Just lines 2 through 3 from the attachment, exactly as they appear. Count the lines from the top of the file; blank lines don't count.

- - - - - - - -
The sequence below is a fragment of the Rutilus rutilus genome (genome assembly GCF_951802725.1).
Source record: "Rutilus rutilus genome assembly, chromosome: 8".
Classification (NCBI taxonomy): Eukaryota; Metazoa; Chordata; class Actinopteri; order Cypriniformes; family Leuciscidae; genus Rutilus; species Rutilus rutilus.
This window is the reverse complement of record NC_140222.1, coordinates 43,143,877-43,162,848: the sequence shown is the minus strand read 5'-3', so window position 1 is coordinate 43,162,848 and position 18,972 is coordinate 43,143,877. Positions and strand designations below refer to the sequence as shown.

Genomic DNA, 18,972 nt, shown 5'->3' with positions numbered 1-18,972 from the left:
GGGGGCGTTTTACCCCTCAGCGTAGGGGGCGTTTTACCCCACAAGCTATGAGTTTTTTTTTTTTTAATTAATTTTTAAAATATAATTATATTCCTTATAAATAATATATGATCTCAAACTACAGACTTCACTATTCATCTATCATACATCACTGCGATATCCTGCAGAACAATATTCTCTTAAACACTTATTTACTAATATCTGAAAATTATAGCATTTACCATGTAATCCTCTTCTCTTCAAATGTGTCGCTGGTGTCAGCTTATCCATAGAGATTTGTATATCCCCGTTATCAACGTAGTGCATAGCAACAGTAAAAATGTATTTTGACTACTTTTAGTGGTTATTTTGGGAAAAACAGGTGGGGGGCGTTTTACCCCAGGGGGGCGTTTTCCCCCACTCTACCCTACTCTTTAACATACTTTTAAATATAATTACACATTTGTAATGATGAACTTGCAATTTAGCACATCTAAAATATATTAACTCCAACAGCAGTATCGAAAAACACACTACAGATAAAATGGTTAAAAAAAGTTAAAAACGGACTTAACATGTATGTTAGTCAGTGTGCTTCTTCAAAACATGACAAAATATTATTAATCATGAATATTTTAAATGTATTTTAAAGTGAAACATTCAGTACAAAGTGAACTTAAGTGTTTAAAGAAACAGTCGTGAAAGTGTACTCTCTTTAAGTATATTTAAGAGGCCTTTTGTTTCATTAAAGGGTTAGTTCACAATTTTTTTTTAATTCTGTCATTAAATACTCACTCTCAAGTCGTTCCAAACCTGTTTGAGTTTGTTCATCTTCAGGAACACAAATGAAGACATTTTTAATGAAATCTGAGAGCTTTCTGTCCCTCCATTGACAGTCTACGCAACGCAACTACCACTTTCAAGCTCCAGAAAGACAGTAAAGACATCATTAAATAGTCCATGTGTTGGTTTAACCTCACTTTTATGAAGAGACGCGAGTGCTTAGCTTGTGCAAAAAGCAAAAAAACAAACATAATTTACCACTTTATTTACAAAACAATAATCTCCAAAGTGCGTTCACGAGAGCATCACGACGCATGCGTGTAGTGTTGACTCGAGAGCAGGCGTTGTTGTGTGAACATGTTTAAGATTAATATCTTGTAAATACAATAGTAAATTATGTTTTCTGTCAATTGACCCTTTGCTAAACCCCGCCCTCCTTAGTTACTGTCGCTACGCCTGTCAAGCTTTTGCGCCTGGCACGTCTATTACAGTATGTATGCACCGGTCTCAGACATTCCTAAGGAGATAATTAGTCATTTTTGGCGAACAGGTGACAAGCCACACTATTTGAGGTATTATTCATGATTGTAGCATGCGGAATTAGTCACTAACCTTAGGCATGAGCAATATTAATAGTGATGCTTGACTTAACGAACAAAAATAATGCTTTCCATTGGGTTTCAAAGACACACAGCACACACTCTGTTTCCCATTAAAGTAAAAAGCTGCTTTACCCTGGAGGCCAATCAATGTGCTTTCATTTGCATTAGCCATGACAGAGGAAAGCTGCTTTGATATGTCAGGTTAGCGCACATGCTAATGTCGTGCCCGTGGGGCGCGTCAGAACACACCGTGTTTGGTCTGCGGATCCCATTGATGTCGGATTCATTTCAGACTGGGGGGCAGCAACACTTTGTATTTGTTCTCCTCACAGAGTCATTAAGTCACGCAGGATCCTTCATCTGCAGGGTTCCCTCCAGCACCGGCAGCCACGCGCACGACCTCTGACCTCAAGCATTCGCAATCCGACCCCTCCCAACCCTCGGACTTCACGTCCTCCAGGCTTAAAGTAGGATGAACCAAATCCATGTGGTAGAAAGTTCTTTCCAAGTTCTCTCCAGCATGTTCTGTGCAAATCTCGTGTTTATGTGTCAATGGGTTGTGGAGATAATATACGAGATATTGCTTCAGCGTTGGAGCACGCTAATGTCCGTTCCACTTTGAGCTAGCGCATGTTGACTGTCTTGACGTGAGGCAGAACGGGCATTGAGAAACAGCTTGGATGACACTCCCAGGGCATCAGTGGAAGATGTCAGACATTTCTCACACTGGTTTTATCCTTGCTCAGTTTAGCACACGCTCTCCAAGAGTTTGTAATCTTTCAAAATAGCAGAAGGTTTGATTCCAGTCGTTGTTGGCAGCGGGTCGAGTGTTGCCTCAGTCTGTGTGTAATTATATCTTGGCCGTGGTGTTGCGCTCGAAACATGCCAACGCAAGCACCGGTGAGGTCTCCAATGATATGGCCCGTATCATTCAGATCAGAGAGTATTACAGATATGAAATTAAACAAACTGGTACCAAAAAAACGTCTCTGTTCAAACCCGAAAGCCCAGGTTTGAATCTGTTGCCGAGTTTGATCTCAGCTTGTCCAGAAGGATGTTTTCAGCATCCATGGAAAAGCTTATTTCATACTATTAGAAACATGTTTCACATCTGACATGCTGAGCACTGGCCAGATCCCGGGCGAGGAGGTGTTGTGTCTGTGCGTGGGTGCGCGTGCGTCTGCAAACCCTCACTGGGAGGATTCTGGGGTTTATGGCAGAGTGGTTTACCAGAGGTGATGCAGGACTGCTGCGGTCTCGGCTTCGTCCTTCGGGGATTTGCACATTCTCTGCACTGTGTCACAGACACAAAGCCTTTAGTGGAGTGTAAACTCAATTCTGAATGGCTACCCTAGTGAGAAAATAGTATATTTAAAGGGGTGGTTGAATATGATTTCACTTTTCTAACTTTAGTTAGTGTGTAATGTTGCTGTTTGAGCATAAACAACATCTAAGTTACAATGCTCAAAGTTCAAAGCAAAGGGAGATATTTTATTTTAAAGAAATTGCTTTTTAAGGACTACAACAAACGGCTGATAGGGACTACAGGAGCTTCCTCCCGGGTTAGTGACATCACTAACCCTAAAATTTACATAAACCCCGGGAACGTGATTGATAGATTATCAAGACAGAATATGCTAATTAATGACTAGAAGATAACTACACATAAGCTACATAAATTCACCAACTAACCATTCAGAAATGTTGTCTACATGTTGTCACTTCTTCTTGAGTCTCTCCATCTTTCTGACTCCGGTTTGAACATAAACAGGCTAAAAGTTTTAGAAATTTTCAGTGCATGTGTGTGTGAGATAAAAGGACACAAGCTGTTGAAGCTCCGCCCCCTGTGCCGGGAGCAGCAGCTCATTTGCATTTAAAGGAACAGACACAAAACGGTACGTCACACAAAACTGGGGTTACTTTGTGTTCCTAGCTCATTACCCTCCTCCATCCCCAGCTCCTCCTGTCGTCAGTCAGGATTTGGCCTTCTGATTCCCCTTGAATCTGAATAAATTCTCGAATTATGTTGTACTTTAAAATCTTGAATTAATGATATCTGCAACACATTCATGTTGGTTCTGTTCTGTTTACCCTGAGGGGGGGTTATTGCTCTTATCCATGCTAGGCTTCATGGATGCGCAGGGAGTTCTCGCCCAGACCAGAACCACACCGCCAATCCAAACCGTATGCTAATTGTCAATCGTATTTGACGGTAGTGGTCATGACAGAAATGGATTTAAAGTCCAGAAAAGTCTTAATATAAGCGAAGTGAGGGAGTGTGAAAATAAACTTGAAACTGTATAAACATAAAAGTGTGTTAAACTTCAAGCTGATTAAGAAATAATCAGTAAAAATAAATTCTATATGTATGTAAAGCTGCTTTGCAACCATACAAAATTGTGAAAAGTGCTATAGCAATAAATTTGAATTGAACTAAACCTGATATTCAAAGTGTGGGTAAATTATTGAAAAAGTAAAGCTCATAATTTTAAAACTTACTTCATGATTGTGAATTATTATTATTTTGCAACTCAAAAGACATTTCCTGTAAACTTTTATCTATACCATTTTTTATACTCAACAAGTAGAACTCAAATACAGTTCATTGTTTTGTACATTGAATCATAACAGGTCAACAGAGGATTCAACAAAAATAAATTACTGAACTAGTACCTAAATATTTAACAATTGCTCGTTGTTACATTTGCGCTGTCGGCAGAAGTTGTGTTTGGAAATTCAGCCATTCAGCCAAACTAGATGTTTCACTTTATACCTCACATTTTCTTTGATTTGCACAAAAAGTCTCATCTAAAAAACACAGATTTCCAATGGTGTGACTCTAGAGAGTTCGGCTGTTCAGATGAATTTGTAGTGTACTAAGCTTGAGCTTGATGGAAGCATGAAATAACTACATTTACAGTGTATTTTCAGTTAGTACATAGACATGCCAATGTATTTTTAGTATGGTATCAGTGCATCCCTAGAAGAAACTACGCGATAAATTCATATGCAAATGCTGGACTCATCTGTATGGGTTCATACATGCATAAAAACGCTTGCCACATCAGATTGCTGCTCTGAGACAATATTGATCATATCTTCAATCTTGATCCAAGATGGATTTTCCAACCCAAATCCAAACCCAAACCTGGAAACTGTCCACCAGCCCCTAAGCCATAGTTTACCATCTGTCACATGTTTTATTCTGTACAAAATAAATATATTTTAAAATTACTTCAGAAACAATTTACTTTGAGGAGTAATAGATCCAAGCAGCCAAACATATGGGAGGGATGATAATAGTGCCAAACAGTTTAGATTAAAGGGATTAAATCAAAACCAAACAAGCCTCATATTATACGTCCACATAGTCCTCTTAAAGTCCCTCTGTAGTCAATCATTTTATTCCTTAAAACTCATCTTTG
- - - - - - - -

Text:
Source record: "Rutilus rutilus genome assembly, chromosome: 8".
Classification (NCBI taxonomy): Eukaryota; Metazoa; Chordata; class Actinopteri; order Cypriniformes; family Leuciscidae; genus Rutilus; species Rutilus rutilus.